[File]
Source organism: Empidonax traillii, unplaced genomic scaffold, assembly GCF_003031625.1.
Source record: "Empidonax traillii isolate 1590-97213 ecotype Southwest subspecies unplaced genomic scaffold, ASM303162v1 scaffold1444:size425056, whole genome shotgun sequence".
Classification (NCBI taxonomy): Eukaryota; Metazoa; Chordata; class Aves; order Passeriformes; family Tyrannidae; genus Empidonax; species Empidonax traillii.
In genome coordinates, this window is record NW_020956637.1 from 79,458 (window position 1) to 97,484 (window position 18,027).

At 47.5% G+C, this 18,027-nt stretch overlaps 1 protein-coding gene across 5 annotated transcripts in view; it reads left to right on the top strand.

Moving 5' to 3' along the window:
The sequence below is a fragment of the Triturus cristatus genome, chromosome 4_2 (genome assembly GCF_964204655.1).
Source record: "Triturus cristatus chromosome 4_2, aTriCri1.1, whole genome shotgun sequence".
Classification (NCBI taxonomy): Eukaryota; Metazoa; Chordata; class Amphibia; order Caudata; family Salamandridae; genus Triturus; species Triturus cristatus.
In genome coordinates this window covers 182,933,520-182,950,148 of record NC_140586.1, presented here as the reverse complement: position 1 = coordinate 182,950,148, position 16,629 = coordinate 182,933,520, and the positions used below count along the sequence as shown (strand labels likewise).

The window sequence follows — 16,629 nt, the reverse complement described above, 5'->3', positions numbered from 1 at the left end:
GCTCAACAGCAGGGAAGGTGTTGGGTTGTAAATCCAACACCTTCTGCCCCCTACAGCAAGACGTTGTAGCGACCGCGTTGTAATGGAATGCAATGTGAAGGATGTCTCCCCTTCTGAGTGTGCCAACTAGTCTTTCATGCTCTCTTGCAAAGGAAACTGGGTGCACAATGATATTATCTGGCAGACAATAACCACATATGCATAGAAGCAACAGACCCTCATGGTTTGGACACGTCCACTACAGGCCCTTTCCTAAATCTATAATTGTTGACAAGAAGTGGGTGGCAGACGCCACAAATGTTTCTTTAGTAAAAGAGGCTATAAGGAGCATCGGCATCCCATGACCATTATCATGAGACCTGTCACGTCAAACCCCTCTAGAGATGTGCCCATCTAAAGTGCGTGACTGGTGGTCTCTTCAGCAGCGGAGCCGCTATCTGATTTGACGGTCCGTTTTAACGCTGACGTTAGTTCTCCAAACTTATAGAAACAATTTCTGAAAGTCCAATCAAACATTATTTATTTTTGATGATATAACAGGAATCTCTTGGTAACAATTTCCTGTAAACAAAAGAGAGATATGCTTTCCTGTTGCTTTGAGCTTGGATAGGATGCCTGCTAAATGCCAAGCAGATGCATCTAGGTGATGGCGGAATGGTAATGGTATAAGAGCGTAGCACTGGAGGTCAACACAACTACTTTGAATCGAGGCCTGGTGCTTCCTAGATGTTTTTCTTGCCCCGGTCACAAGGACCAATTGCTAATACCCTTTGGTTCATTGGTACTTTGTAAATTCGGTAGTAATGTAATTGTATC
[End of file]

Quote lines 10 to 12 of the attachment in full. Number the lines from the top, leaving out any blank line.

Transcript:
In genome coordinates this window covers 182,933,520-182,950,148 of record NC_140586.1, presented here as the reverse complement: position 1 = coordinate 182,950,148, position 16,629 = coordinate 182,933,520, and the positions used below count along the sequence as shown (strand labels likewise).

The window sequence follows — 16,629 nt, the reverse complement described above, 5'->3', positions numbered from 1 at the left end:
GCTCAACAGCAGGGAAGGTGTTGGGTTGTAAATCCAACACCTTCTGCCCCCTACAGCAAGACGTTGTAGCGACCGCGTTGTAATGGAATGCAATGTGAAGGATGTCTCCCCTTCTGAGTGTGCCAACTAGTCTTTCATGCTCTCTTGCAAAGGAAACTGGGTGCACAATGATATTATCTGGCAGACAATAACCACATATGCATAGAAGCAACAGACCCTCATGGTTTGGACACGTCCACTACAGGCCCTTTCCTAAATCTATAATTGTTGACAAGAAGTGGGTGGCAGACGCCACAAATGTTTCTTTAGTAAAAGAGGCTATAAGGAGCATCGGCATCCCATGACCATTATCATGAGACCTGTCACGTCAAACCCCTCTAGAGATGTGCCCATCTAAAGTGCGTGACTGGTGGTCTCTTCAGCAGCGGAGCCGCTATCTGATTTGACGGTCCGTTTTAACGCTGACGTTAGTTCTCCAAACTTATAGAAACAATTTCTGAAAGTCCAATCAAACATTATTTATTTTTGATGATATAACAGGAATCTCTTGGTAACAATTTCCTGTAAACAAAAGAGAGATATGCTTTCCTGTTGCTTTGAGCTTGGATAGGATGCCTGCTAAATGCCAAGCAGATGCATCTAGGTGATGGCGGAATGGTAATGGTATAAGAGCGTAGCACTGGAGGTCAACACAACTACTTTGAATCGAGGCCTGGTGCTTCCTAGATGTTTTTCTTGCCCCGGTCACAAGGACCAATTGCTAATACCCTTTGGTTCATTGGTACTTTGTAAATTCGGTAGTAATGTAATTGTATC